If you’re looking to improve your credit score, it’s important to understand how credit inquiries work. In this blog post, we’ll explain what credit inquiries are and how to remove them from your credit report.
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What is a credit inquiry?
A credit inquiry is a request by a lender to check your credit report. Inquiries can be made by organizations that you have applied for credit with, or by companies that have extended you an offer of credit. Credit inquiries stay on your report for up to two years, but they generally only affect your score for the first year. Inquiries are only 10% of your FICO® Score 8 calculation, so even if you have a lot of them, it won’t necessarily have a large impact on your scores.
How do credit inquiries affect your credit score?
In general, credit inquiries have a minor impact on your credit score. They become a factor when you are applying for new credit because lenders will review your credit report as part of their decision-making process. Too many inquiries in a short period of time can signal to lenders that you are in financial distress or that you are trying to obtain too much credit, which could negatively impact your credit score.
If you are shopping for a mortgage, auto loan or student loan, it’s best to do so within a short period of time (e.g., 30 days) so that all of the inquiries will be counted as just one inquiry when your credit score is calculated.
As a general rule, inquiries remain on your credit report for two years. However, they will only have an impact on your credit score for the first year. After that, they will fall off your report and will no longer be factored into your credit score.
If you find an inquiry on your credit report that you don’t recognize, it could be the result of identity theft. In this case, you should file a dispute with the credit bureau to have the inquiry removed from your report.
How long do credit inquiries stay on your credit report?
Most inquiries will stay on your credit report for two years. Inquiries have the potential to impact your credit scores. But, after 12 months, they will only affect your scores if they are from companies with which you have applied for new credit within the past six months.
How to remove credit inquiries from your credit report
If you have credit inquiries on your credit report, there are a few things you can do to remove them. You can send a dispute letter to the credit bureau, you can negotiate with the creditor, or you can wait for the inquiries to fall off your report. Let’s get into the details.
Request a goodwill adjustment
If you have a solid history of on-time payments and manage your account responsibly, you may be able to get some negative marks removed from your report simply by asking. This is called a goodwill adjustment, and it involves reaching out to the creditor and asking for leniency.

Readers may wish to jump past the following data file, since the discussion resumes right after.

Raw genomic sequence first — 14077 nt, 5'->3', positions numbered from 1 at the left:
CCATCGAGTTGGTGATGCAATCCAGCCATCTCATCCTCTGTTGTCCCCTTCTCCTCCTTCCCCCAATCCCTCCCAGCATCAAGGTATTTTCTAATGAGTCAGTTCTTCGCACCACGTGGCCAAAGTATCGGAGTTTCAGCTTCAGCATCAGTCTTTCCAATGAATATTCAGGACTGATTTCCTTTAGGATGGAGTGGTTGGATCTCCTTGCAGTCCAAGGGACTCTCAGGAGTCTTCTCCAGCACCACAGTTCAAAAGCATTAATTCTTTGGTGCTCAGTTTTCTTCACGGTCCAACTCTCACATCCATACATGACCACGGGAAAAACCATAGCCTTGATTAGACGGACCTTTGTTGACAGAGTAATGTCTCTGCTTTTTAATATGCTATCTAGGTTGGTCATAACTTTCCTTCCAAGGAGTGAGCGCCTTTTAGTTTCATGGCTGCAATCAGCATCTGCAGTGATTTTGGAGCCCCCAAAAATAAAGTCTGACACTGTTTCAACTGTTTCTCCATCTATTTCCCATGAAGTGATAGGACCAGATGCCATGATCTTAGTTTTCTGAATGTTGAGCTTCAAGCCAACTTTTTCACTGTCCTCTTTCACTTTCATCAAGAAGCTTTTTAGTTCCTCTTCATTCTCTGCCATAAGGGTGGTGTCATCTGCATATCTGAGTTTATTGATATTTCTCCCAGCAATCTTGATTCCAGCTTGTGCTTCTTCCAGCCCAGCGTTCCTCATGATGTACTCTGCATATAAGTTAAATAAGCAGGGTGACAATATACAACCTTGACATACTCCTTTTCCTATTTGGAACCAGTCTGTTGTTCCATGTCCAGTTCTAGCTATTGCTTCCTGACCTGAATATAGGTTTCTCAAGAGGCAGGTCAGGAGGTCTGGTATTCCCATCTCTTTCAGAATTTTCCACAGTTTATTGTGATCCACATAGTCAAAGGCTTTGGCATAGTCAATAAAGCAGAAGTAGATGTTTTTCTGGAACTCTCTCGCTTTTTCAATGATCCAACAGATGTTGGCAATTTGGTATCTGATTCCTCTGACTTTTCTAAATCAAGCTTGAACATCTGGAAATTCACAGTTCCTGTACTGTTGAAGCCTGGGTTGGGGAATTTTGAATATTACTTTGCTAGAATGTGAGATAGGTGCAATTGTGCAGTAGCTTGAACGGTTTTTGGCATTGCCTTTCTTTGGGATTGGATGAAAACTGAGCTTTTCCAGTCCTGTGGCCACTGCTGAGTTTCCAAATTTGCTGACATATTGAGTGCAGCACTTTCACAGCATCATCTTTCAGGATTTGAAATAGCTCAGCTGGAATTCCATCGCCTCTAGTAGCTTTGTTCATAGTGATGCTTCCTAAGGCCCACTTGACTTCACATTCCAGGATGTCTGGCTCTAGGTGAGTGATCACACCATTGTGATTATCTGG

Here’s a sample goodwill letter you can use as a template:
Dear [Name of Creditor],
I am writing to inform you of an error on my credit report. According to my records, I have always made my payments on time and managed my account responsibly. However, there is an inquiry on my report that I did not authorize. I would appreciate if you could remove this inquiry as a goodwill gesture.
Thank you for your time and attention to this matter. If you have any questions or require any further information, please do not hesitate to contact me at [your contact information].
Send a cease and desist letter
You have the right to dispute any information on your credit report that is inaccurate, incomplete, or that you feel is unfair. If you send a dispute letter to the credit reporting agency, they are required by law to investigate and respond back to you within 30 days.
If the credit reporting agency finds that the information on your credit report is inaccurate, they will notify the creditor and ask them to verify the information. If the creditor cannot verify the information, it must be removed from your credit report.
If you have any delinquent accounts or collections on your credit report, you can send a “cease and desist” letter to the collection agency informing them that you no longer wish to be contacted about the debt. Once you send this letter, by law, they are not allowed to contact you again except to tell you that they will stop trying to collect or that they intend to take some other specific action.
Dispute the inquiry with the credit bureau
The first step is to send a dispute letter to the credit bureau that is reporting the inquiry. In the letter, you will need to include your name, address, social security number, and date of birth. You will also need to include a copy of your credit report with the inquiry in question highlighted. In the letter, you will need to state that you believe the inquiry is inaccurate and request that it be removed.
You can find sample dispute letters online. Be sure to keep a copy of the letter and any documentation that you send for your records.
The credit bureau has 30 days to investigate your dispute and will remove the inquiry if they find it to be inaccurate. If they find that the inquiry is accurate, they will not remove it from your report.
How to avoid credit inquiries in the future
Preventing credit inquiries is the best way to avoid having them impact your credit score. Here are a few things you can do:
-opt out of prescreened offers of credit and insurance by mail, email, telephone, or text message
-ask companies not to share your information with affiliates that might solicit you
-limit the number of companies that have access to your credit report